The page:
Linux/Mac user often has low soft and hard limits on handles and this must be increased for serious use of Jd. There is no reason to not raise the limit to 100000.
See the soft and hard limits with:
...$ ulimit -n
If hard limit is high enough, it might be easiest, before starting J, to do:
...$ ulimit -n 100000
To increase file handle limit for Linux Jd user fred: ...$ ulimit -n # show current file handle limit
run superuser text editor and open /etc/security/limits.conf add following 2 lines at the end fred soft nofile 200000 fred hard nofile 200000 save the file, restart system, and verify new ulimit
To increase file handle limit for Mac the steps are similar, but of course different, and details are left to the reader. Yosemite has a low soft limit and a high hard limit.
Folder symbolic links (Windows folder junctions) are used to place db cols on different drives.
- i/o load balancing across drives
- some cols can be placed on ssd drives
- total db size irrelevant - only limit is biggest col must fit on a drive
See Admin jdlinkmove, jdlinkset, and jdlinktargets for details.
See tutorial link.
Jd linux libjd.so shared library will run on most modern linux systems.
If Jd gets an error loading the linux shared library, please report the following to the J database forum:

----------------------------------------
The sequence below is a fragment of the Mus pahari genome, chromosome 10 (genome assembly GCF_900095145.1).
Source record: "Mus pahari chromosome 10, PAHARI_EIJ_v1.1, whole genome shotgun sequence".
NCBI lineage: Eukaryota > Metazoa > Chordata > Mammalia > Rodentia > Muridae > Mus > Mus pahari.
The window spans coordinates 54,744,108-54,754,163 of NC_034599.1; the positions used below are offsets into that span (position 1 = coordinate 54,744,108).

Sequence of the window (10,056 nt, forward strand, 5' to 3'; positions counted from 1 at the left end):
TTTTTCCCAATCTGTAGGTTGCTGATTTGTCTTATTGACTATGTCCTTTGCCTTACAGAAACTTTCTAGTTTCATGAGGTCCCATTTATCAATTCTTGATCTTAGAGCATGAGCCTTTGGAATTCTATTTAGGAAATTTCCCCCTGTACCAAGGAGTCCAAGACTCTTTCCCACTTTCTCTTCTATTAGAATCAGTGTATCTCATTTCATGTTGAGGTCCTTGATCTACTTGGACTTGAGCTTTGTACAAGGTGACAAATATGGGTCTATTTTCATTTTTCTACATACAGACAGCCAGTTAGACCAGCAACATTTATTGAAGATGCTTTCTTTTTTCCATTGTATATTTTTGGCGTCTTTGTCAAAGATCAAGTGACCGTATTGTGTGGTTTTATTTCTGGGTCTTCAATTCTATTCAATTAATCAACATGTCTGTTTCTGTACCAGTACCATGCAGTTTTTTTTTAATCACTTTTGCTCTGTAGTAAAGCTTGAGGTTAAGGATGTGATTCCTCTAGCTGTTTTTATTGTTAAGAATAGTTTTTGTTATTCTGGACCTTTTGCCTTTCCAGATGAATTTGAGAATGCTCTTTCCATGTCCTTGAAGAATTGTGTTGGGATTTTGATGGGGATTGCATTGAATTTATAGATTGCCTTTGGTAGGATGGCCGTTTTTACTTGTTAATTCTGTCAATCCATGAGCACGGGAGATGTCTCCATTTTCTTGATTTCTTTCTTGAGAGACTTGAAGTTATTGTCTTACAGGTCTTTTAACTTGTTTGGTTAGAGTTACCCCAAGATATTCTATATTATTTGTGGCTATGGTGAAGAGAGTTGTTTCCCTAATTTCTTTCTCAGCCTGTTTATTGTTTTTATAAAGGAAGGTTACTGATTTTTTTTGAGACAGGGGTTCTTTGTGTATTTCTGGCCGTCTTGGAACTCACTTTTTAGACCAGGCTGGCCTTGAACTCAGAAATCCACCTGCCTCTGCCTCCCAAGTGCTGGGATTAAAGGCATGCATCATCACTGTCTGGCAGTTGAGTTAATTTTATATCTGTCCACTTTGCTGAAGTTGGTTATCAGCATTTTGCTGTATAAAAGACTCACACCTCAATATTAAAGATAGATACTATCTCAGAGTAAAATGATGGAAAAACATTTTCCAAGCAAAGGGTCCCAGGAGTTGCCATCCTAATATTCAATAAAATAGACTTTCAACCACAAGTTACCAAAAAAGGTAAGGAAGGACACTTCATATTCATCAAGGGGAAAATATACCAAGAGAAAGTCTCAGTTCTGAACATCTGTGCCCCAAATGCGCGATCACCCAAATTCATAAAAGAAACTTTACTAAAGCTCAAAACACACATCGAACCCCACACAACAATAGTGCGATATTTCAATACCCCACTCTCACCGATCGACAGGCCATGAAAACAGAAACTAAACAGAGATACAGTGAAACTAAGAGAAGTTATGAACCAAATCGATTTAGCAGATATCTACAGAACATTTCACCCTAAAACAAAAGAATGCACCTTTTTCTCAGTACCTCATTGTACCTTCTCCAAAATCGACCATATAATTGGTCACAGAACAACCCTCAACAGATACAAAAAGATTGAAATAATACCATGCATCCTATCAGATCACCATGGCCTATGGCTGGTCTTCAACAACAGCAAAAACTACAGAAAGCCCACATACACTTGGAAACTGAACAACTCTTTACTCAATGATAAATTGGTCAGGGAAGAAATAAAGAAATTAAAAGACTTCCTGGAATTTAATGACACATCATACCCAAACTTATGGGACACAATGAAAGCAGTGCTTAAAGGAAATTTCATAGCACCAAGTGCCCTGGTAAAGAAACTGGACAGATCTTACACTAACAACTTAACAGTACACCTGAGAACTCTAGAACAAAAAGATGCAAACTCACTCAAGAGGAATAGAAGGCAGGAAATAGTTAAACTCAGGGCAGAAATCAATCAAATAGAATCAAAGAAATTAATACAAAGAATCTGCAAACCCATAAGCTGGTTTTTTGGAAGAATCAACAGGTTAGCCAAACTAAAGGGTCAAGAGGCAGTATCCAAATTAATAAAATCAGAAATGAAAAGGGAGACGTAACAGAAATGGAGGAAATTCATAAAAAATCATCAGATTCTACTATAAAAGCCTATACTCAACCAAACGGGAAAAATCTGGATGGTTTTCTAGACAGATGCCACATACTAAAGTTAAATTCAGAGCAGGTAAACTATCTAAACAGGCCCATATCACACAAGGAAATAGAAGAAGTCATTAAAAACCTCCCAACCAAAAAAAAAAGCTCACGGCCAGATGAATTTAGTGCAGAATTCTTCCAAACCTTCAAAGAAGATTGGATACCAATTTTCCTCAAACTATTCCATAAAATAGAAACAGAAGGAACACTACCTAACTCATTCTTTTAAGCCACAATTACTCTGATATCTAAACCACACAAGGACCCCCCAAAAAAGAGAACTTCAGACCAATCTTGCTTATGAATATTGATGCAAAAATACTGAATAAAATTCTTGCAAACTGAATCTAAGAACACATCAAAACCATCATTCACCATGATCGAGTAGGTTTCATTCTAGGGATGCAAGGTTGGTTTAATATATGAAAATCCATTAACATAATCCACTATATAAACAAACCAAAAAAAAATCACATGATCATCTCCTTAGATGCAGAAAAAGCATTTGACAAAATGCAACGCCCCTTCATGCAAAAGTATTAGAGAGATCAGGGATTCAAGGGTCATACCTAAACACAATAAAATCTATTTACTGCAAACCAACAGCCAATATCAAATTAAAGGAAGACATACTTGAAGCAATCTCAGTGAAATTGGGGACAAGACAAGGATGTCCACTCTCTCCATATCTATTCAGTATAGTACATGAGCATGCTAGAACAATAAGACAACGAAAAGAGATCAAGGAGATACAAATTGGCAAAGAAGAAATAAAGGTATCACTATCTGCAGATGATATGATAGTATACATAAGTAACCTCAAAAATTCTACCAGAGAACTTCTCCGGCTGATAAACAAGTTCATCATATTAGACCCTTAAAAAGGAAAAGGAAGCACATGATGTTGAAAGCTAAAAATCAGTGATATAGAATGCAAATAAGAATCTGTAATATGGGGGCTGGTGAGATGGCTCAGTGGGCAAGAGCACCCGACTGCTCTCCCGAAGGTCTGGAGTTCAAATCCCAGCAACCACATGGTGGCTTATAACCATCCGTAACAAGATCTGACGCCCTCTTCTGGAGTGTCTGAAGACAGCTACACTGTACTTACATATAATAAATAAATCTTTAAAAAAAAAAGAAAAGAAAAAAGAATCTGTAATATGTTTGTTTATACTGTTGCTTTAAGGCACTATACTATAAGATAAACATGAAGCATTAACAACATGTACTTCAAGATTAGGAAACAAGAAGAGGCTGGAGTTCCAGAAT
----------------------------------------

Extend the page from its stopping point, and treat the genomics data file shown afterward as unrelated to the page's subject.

...$ cat /proc/version ...$ cat /etc/issue ...$ ldd .../libjd.so
locales and db file structure
Parts of a database (tables, cols, data) correspond directly with the file structure. That is, a table is a folder in the database, each col is a folder in its table folder, and data is a file in its col folder.
When a database is opened, J locales are created that correspond to the database structure. Each table has a locale with metadata and each col has a locale with metadata and mapped file(s) with the data.
Sometimes it can be useful to dig into the internals.
jdadminx'test' jd'gen test f 3' jd'reads from f' t=. jdgl_jd_'f' NB. get locale for table f NAME__t NB. table name NAMES__t NB. col names in table c=. jdgl_jd_'f x' NB. get locale for col x in table f typ__c NB. column type PATH__c NB. path to col dat file dat__c NB. mapped file data
See pmhelp_jd_ for info.
Folder pm has scripts for performance measurement.
Windows search service
Windows Search Service (content indexing, ...) can cause lots of disk activity and can interfere with Jd file operations and if possible should be disabled when using Jd.
Disable Windows Search Service as follows:
- command prompt ...>services.msc
- scroll down and right click Windows Search
- click Properties
- click Stop button to stop service if it is running
- change Startup type: to Disabled
- click Apply